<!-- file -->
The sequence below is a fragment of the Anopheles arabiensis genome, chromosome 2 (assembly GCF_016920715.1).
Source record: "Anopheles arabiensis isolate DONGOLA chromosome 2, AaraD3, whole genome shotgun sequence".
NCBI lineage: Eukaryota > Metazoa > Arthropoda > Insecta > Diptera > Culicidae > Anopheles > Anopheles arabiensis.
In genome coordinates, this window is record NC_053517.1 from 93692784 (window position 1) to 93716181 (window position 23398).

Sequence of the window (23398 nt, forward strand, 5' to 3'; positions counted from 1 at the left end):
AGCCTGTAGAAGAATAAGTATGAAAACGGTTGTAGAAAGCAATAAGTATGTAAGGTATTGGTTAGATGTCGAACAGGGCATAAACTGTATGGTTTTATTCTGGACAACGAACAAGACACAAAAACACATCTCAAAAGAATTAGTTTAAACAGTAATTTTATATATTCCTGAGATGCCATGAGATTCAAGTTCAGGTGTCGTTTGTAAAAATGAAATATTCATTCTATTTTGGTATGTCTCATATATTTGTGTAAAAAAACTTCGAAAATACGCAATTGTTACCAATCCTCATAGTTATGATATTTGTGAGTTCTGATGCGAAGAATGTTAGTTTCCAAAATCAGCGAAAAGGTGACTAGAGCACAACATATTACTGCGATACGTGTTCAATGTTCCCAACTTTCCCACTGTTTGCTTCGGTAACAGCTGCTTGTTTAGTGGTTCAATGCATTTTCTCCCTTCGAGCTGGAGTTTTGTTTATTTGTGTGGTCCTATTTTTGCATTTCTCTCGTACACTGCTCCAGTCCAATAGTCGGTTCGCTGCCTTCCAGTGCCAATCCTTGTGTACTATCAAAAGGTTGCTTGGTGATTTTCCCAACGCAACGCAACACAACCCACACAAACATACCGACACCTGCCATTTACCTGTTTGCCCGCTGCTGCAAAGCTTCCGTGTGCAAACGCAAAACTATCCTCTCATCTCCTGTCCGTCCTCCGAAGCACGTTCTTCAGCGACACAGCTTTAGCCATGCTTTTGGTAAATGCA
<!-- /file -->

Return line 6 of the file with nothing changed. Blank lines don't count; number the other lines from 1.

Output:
AGCCTGTAGAAGAATAAGTATGAAAACGGTTGTAGAAAGCAATAAGTATGTAAGGTATTGGTTAGATGTCGAACAGGGCATAAACTGTATGGTTTTATTCTGGACAACGAACAAGACACAAAAACACATCTCAAAAGAATTAGTTTAAACAGTAATTTTATATATTCCTGAGATGCCATGAGATTCAAGTTCAGGTGTCGTTTGTAAAAATGAAATATTCATTCTATTTTGGTATGTCTCATATATTTGTGTAAAAAAACTTCGAAAATACGCAATTGTTACCAATCCTCATAGTTATGATATTTGTGAGTTCTGATGCGAAGAATGTTAGTTTCCAAAATCAGCGAAAAGGTGACTAGAGCACAACATATTACTGCGATACGTGTTCAATGTTCCCAACTTTCCCACTGTTTGCTTCGGTAACAGCTGCTTGTTTAGTGGTTCAATGCATTTTCTCCCTTCGAGCTGGAGTTTTGTTTATTTGTGTGGTCCTATTTTTGCATTTCTCTCGTACACTGCTCCAGTCCAATAGTCGGTTCGCTGCCTTCCAGTGCCAATCCTTGTGTACTATCAAAAGGTTGCTTGGTGATTTTCCCAACGCAACGCAACACAACCCACACAAACATACCGACACCTGCCATTTACCTGTTTGCCCGCTGCTGCAAAGCTTCCGTGTGCAAACGCAAAACTATCCTCTCATCTCCTGTCCGTCCTCCGAAGCACGTTCTTCAGCGACACAGCTTTAGCCATGCTTTTGGTAAATGCA